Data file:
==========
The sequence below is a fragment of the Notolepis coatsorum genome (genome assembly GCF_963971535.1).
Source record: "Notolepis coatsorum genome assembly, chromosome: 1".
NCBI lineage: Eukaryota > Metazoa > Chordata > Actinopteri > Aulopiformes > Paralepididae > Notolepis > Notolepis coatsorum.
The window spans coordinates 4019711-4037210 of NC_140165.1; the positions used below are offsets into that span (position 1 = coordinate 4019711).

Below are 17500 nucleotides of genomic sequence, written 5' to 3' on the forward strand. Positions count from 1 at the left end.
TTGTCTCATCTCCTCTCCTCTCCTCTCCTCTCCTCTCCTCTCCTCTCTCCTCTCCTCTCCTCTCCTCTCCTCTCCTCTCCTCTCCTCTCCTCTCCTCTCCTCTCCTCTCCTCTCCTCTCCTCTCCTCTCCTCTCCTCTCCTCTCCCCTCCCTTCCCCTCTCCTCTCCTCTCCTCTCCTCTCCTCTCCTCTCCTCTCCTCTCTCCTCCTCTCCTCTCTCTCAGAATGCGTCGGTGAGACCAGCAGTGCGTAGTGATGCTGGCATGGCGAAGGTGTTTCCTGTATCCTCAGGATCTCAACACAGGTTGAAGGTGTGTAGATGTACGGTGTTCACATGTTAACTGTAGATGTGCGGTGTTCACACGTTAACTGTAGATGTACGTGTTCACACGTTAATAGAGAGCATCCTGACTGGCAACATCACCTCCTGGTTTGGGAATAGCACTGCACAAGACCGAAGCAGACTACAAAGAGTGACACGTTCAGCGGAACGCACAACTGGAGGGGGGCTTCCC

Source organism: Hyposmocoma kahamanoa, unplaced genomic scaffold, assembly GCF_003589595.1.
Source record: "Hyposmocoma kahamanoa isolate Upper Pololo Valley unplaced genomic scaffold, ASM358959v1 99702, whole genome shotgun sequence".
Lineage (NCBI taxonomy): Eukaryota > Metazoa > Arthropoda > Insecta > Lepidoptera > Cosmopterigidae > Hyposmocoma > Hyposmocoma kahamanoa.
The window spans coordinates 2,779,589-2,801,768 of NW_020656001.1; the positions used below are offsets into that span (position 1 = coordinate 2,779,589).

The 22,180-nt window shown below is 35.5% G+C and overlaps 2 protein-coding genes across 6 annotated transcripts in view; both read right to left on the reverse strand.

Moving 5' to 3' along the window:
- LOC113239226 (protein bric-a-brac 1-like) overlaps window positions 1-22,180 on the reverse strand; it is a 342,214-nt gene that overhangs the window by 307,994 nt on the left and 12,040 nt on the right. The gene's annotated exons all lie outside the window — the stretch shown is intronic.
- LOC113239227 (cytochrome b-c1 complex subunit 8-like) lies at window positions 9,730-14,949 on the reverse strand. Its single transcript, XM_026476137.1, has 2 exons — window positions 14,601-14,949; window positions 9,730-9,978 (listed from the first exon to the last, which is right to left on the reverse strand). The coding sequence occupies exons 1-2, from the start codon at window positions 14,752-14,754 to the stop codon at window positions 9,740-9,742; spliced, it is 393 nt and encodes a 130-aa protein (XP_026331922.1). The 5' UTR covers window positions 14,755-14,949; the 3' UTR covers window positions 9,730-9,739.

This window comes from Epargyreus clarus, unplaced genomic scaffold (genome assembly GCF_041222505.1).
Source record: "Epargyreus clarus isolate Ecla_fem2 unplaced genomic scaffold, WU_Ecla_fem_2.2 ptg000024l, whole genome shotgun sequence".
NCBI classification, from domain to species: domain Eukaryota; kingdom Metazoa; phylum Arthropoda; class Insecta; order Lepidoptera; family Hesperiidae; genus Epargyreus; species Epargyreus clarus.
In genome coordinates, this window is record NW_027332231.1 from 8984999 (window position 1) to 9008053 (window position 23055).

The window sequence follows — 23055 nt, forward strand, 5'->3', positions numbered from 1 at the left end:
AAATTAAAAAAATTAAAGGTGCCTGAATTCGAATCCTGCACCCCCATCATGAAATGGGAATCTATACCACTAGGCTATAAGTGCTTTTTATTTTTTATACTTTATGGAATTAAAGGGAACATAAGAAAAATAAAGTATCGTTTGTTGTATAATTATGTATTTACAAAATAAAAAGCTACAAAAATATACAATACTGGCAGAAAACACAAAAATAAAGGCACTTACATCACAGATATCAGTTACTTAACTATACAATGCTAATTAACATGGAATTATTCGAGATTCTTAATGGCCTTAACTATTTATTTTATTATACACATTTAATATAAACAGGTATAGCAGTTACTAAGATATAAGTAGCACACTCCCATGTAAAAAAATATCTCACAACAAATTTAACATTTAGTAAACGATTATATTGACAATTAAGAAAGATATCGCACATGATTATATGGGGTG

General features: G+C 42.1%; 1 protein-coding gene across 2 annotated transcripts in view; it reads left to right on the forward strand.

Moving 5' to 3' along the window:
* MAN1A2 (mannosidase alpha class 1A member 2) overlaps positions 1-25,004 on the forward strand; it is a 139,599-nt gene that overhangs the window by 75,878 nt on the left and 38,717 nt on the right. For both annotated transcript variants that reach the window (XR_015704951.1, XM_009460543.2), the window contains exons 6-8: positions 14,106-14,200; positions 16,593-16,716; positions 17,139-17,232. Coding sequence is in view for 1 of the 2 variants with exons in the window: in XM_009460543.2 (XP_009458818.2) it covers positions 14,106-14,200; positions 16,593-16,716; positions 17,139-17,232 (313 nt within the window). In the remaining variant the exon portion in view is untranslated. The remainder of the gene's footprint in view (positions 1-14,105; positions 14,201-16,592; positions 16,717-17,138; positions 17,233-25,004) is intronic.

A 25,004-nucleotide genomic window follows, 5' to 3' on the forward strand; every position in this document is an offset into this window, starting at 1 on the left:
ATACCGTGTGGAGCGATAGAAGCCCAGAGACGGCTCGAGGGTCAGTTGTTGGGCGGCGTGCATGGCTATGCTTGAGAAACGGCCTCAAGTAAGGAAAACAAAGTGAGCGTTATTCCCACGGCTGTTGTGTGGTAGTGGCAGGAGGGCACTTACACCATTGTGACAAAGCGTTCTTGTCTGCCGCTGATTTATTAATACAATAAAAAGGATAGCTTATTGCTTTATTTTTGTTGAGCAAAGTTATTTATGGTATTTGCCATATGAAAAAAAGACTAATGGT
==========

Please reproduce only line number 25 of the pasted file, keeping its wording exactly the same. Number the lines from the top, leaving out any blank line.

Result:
ATACCGTGTGGAGCGATAGAAGCCCAGAGACGGCTCGAGGGTCAGTTGTTGGGCGGCGTGCATGGCTATGCTTGAGAAACGGCCTCAAGTAAGGAAAACAAAGTGAGCGTTATTCCCACGGCTGTTGTGTGGTAGTGGCAGGAGGGCACTTACACCATTGTGACAAAGCGTTCTTGTCTGCCGCTGATTTATTAATACAATAAAAAGGATAGCTTATTGCTTTATTTTTGTTGAGCAAAGTTATTTATGGTATTTGCCATATGAAAAAAAGACTAATGGT